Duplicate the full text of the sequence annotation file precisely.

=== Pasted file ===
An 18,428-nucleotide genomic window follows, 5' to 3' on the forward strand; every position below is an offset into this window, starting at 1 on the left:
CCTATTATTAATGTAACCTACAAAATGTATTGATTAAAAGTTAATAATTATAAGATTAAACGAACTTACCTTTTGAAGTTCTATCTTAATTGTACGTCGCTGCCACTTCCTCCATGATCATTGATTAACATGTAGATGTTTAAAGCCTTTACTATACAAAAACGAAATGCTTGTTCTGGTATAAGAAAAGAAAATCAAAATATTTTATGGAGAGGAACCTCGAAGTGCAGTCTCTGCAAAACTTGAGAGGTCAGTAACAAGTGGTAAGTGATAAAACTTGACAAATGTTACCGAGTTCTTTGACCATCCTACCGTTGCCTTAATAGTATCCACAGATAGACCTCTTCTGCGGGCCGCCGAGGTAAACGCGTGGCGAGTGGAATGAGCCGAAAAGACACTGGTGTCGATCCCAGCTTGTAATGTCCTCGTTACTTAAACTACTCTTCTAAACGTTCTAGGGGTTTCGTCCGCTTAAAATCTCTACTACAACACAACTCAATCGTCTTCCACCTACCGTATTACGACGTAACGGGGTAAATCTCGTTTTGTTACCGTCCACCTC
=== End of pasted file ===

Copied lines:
An 18,428-nucleotide genomic window follows, 5' to 3' on the forward strand; every position below is an offset into this window, starting at 1 on the left:
CCTATTATTAATGTAACCTACAAAATGTATTGATTAAAAGTTAATAATTATAAGATTAAACGAACTTACCTTTTGAAGTTCTATCTTAATTGTACGTCGCTGCCACTTCCTCCATGATCATTGATTAACATGTAGATGTTTAAAGCCTTTACTATACAAAAACGAAATGCTTGTTCTGGTATAAGAAAAGAAAATCAAAATATTTTATGGAGAGGAACCTCGAAGTGCAGTCTCTGCAAAACTTGAGAGGTCAGTAACAAGTGGTAAGTGATAAAACTTGACAAATGTTACCGAGTTCTTTGACCATCCTACCGTTGCCTTAATAGTATCCACAGATAGACCTCTTCTGCGGGCCGCCGAGGTAAACGCGTGGCGAGTGGAATGAGCCGAAAAGACACTGGTGTCGATCCCAGCTTGTAATGTCCTCGTTACTTAAACTACTCTTCTAAACGTTCTAGGGGTTTCGTCCGCTTAAAATCTCTACTACAACACAACTCAATCGTCTTCCACCTACCGTATTACGACGTAACGGGGTAAATCTCGTTTTGTTACCGTCCACCTC